Wisconsin cannot compel tribal members to pay property taxes on reservation land as part of a recent federal appeals court ruling that includes four northern Wisconsin tribes. The verdict is a victory for the tribes while the state is reviewing the next steps in the matter.
A federal appeals court panel ruled last week that states cannot tax tribal landowners on reservation lands that have changed hands without Congressional approval. The decision stems from a lawsuit filed by four tribes in 2018 against Republican former Governor Scott Walker, the state and about a dozen cities over the taxation of land on their reservations. The case was brought by the Red Cliff, Bad River, Lac du Flambeau and Lac Court Oreilles tribes.
The tribes argued that the tribal land owned by their members could not be taxed because treaty of 1854 which established their reservation, exempted them from taxation for all time. The state said it could lands on reservation if they were ever sold by tribal members to non-tribal members, surrendering any immunity to taxation.
US Circuit Judge Michael Y. Scudder, Jr. wrote in the decision, “The tax on Indians on Indian soil is, however, invalid unless Congress has authorized it in ‘precariously clear’ terms.”
The tribes said that the ruling underscores their rights to rule their lands.
“It is a reaffirmation of our sovereign right to our land, in which our tribe has reclaimed land that had been taken from our people since the treaty of 1854,” said a news release from the Lac Corte Oreilles Tribal. President Louis Taylor said.
Lac du Flambeau Tribal President John D. Johnson, Sr., said his tribe sets aside about $1 million each year to buy back land that has fallen out of tribal ownership.
Johnson told Wisconsin Public, “This is a big milestone in our lives. But as we look to the future, the state has to recognize that we have treaty rights and that those treaty rights mean indigenous to us.” The world is in the form of people.” radio. “Whether they like it or not, they still have to abide by the federal rules under which we have reservations.”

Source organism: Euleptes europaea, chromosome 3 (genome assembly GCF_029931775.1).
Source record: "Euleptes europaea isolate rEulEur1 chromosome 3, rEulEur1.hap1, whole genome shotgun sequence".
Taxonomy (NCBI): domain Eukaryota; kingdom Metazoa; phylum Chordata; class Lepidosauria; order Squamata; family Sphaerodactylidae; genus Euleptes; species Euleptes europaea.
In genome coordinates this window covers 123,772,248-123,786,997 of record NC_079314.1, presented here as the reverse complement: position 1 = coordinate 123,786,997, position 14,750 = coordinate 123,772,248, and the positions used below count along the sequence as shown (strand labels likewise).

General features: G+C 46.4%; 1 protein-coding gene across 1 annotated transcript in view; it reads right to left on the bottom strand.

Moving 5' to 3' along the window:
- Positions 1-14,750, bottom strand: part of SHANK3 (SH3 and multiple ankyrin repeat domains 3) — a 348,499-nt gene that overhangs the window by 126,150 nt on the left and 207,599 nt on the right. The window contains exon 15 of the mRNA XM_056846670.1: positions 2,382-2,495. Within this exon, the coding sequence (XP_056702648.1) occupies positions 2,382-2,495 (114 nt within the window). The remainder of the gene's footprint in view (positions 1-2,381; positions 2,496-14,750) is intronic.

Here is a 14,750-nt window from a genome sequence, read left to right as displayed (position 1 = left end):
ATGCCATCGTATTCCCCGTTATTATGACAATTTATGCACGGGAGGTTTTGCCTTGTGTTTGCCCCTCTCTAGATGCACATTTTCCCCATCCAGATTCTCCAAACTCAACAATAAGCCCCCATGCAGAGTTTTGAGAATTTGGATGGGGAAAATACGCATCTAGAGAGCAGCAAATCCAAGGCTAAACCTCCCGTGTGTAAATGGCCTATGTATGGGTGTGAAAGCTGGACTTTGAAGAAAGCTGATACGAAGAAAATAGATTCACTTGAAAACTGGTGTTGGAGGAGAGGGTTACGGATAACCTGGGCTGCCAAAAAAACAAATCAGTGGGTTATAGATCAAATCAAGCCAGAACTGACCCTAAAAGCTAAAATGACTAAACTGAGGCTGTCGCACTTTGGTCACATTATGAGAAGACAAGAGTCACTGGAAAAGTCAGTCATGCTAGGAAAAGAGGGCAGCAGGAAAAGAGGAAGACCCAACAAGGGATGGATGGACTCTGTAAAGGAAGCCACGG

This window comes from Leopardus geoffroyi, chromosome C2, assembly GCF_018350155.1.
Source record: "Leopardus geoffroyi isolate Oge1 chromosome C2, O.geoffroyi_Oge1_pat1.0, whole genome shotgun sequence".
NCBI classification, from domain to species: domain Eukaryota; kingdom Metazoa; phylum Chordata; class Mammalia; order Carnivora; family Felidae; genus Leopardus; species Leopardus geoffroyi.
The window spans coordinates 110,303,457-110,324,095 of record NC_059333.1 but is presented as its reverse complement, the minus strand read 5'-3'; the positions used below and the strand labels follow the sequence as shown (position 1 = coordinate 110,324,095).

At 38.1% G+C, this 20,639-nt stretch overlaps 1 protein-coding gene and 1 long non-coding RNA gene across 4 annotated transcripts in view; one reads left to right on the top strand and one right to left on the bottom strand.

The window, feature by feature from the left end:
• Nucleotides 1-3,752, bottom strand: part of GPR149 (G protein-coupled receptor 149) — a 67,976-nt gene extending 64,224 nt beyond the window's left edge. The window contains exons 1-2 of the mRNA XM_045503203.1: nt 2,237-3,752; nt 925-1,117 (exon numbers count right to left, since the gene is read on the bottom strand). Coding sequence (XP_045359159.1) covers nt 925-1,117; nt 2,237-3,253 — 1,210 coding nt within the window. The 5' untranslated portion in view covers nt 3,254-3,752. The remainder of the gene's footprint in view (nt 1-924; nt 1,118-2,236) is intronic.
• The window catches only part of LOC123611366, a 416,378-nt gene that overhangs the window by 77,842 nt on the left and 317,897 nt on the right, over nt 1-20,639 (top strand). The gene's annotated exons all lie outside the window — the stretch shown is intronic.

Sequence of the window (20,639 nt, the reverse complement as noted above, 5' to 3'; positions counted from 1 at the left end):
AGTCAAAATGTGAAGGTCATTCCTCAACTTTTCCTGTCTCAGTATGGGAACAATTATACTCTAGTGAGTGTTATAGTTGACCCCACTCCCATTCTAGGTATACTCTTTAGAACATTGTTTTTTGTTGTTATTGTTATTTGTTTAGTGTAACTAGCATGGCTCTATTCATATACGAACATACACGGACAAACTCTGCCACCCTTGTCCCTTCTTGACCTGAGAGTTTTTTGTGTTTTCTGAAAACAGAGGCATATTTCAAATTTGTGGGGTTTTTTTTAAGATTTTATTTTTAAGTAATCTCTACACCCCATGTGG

Bad River Tribal Chair Mike Wiggins told Milwaukee Journal Sentinel That the tribe spent more than $3 million to reclaim land on the reservation, adding at least 50 residents to the Bad River that would otherwise have been taxed.
Christopher Boyd, chairman of Red Cliff Tribal, said News bulletin That the tribe has reclaimed about 1,500 acres of land in the last five years.
Boyd said, “(W)e are working very hard to provide our Aboriginal members with enough space to live and exercise their treaty rights. A tax on our land would put everything in jeopardy.”
The case, which began under the Walker administration, spanned years under Democratic Governor Tony Evers. Since his election, Evers has taken several steps to strengthen the state’s ties with the tribes. As governor, he issued a executive Order Which in 2019 reaffirmed the sovereign rights of tribal nations over their members and land.
In the same year he also issued an executive order recognizing the state’s first Swadeshi People’s Day, Last year, Evers also apologized for the state’s role in supporting Indian boarding schools, which sought to eliminate Aboriginal culture and language among Native American children. They have also signed gaming amendments with the Tribes to allow sports betting at tribal casinos.
At an event marking the return of Aboriginal land, Evers told WPR that he has begun discussions with the state’s legal counsel about the appeals court’s decision.
“Certainly appreciate the appellate court’s understanding. We reviewed it, but a final decision has not been made,” Evers said, when asked whether the state would appeal the decision.
Matt Lehto is chair of the City of White Rivers, one of 11 town tribes suing over the taxation of reservation land. He said the city awaits further guidance on the decision.
A lawyer for the townsfolk declined to make a statement until the state decides the next course of action in the case, saying the state has 90 days to decide whether to appeal to the US Supreme Court. to go or not
Howard Bichler is a recently retired attorney who helped represent the Bad River tribe when the case was initially filed in federal trial court. He said taxing tribal members would have been a burden for those landlords, given that reservations have historically struggled. poverty And high unemployment rate,
If the ruling holds, Bichler said states and towns would receive less revenue through property taxes.
“Their treasures will be few,” said Bichler. “Depending on the amount and specific programs, they have to find other sources of revenue for it.”
Bichler notes that many cases are not accepted for review by the US Supreme Court. However, he added that the court, which boasts a 6 to 3 conservative majority, may be more inclined to admit cases involving state rights.
“This is a conservative court, and they are looking for cases that strengthen the powers of the state,” Bichler said.